The key to success in the management of high intrapelvic testis relies basically on understanding testicular blood supply. The testis becomes more dependent on collateral blood supply after division of testicular artery. Pascual et al.[6] showed in an experimental 133- xenon washout technique that testicular blood flow reduced up to 80% after division of the artery, yet returned to normal levels 30 days later. The testis has collateral blood supply from vas deferens artery, an internal iliac artery branch of inferior vesical artery, and cremasteric artery which is an external iliac artery branch via inferior epigastric artery. To support collateral blood supply, a wide peritoneal triangle should be prepared during mobilization of vas deferens, epididymis and testis, and attention should be paid throughout the procedure to avoid handling these tissues. A very delicate and sharp dissection should be carried out. The benefit of high definition laparoscopy is that it provides a clear image and magnification during dissection. The gubernaculum has an excellent blood supply.[7] If the plan is to proceed with one-stage FSO, then the gubernaculum should be preserved for additional collateral blood supply. The testis may then travel more distally compared with cutting the gubernaculum and creating a more direct course medial to the inferior epigastric vessels. However, the priority is to preserve the gubernaculum and support the dense network of vessels around the gubernaculum and vas deferens. In our study, descending the testis through the internal ring did not cause tension on the testicular pedicle in any case, and/or indirect inguinal hernia did not developed during follow-up.

In the literature a wide spectrum of testicular survival rates for one-stage laparoscopic FSO ranging from 43% up to 100% have been reported (Table 2).[812] Robertson et al.[13] and Mahomed et al.[14] reported 86% (18 of 21 testis); and 100% (18 of 18 testis) testicular survival rates, respectively for two-stage gubernaculum-sparing laparoscopic FSO procedures resembling our technique. Our success rate for laparoscopic one-stage FSO was 71.1%. Despite our small sampling size, the relatively low success rate can be attributed to the testicular morphology and location. Indeed in our series, the majority of the testes were small and had abnormal appearance, compared with the contralateral testis, and the distance of the testis from the internal ring. was more than 3 cm. On the contrary, in the series of Robertson et al.[13], only 5 of the 18 testes in their series were mentioned to be small with abnormal appearance; and only 5 of the 18 testes were in a high intrapelvic position. In the series of Mahomed et al.[14] no commend was made on testicular morphology or intrapelvic location of testes. In our unit, we recommend orchiopexy for impalpable testis before the age of 12 months. However, because of late presentation and/or referrals, the mean age at surgery was 6.1±4.2 years (range 2–12). This may explain the high rate of small and abnormal appearance of the testes, compared with the contralateral testes and also the relatively low success rate.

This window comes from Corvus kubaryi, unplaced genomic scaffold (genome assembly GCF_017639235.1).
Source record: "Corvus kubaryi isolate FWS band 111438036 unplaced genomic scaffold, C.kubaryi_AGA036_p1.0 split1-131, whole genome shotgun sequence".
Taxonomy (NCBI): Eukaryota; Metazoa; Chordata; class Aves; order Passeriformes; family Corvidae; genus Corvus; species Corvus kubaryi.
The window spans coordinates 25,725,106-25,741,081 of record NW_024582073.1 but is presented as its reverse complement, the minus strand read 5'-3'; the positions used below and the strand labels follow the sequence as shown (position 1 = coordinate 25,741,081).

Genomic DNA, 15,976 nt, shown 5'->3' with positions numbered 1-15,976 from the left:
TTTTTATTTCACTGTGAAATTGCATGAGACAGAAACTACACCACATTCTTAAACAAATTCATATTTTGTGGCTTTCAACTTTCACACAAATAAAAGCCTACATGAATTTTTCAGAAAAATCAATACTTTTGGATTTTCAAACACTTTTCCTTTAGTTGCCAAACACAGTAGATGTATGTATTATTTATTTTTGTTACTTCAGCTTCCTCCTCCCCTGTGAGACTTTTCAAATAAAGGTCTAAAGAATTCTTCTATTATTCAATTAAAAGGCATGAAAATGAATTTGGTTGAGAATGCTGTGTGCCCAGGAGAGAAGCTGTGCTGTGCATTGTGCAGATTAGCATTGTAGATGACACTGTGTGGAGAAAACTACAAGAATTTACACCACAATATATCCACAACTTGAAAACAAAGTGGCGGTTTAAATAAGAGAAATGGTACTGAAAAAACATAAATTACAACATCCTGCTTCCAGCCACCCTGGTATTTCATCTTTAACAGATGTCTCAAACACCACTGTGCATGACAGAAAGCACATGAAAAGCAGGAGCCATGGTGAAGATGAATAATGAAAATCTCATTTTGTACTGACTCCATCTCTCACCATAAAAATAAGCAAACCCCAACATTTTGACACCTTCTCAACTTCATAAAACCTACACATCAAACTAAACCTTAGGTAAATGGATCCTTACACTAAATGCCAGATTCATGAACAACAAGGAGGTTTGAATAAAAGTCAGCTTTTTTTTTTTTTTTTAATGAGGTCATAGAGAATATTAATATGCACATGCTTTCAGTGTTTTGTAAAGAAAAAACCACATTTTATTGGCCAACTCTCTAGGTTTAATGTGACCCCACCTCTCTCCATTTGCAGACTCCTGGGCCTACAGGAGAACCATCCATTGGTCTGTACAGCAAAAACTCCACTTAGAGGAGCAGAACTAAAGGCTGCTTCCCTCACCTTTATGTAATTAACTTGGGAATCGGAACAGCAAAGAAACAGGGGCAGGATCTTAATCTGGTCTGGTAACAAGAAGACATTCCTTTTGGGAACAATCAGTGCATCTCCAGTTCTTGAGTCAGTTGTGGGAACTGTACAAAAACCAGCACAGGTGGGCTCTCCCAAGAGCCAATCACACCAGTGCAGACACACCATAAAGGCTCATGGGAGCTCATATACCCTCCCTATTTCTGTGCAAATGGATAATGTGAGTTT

Table 2
Outcomes of some one-stage laparoscopic Fowler-Stephens orchiopexies cited in the literature

In conclusion, in the management of high intrapelvic testis, the initial result of laparoscopic one-stage FSO is encouraging. Sparing gubernacular as well as cremasteric and the deferential vasculature may improve testicular survival rates. Moreover, one-stage procedure prevents repeat anesthesia and extensive dissection that may be needed during the next operation.

Footnotes

Ethics Committee Approval: Ethics committee approval was received for this study from the ethics committee of Mersin University School of Medicine.

Informed Consent: Written informed consent was obtained from patients who participated in this study.

Peer-review: Externally peer-reviewed.

Author Contributions: Concept – A.N., G.B.B., H.T., C.E.; Design – A.N., G.B.B., H.T., C.E.; Supervision – A.N.; Resources – A.N., G.B.B., H.T., C.E.; Materials – A.N., B.B., H.T., C.E.; Data Collection and/or Processing – A.N., C.E.; Analysis and/or Interpretation – A.N., G.B.B., H.T., C.E.; Literature Search – A.N., G.B.B., H.T., C.E.; Writing Manuscript – A.N.; Critical Review – A.N., G.B.B., H.T., C.E.; Other – A.N., G.B.B., H.T., C.E.

Conflict of Interest: No conflict of interest was declared by the authors.

Financial Disclosure: The authors declared that this study has received no financial support.

References

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Articles from Turkish Journal of Urology are provided here courtesy of Turkish Association of Urology